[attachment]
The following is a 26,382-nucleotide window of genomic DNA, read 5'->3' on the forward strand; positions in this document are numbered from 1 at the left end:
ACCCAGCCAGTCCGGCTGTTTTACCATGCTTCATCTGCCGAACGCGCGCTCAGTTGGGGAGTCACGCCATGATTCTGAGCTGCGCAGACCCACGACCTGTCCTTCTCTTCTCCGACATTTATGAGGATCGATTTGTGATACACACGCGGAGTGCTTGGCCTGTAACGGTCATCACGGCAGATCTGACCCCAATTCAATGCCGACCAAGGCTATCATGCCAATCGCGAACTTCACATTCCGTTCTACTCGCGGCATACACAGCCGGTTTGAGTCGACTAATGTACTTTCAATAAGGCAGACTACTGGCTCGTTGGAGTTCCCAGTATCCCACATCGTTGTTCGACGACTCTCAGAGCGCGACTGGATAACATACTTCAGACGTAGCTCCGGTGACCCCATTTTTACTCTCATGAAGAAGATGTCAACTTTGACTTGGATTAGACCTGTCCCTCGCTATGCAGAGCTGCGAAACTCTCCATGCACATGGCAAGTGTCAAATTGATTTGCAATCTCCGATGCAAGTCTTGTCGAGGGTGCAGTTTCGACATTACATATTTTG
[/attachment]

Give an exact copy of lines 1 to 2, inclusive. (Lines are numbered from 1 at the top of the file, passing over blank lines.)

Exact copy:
The following is a 26,382-nucleotide window of genomic DNA, read 5'->3' on the forward strand; positions in this document are numbered from 1 at the left end:
ACCCAGCCAGTCCGGCTGTTTTACCATGCTTCATCTGCCGAACGCGCGCTCAGTTGGGGAGTCACGCCATGATTCTGAGCTGCGCAGACCCACGACCTGTCCTTCTCTTCTCCGACATTTATGAGGATCGATTTGTGATACACACGCGGAGTGCTTGGCCTGTAACGGTCATCACGGCAGATCTGACCCCAATTCAATGCCGACCAAGGCTATCATGCCAATCGCGAACTTCACATTCCGTTCTACTCGCGGCATACACAGCCGGTTTGAGTCGACTAATGTACTTTCAATAAGGCAGACTACTGGCTCGTTGGAGTTCCCAGTATCCCACATCGTTGTTCGACGACTCTCAGAGCGCGACTGGATAACATACTTCAGACGTAGCTCCGGTGACCCCATTTTTACTCTCATGAAGAAGATGTCAACTTTGACTTGGATTAGACCTGTCCCTCGCTATGCAGAGCTGCGAAACTCTCCATGCACATGGCAAGTGTCAAATTGATTTGCAATCTCCGATGCAAGTCTTGTCGAGGGTGCAGTTTCGACATTACATATTTTG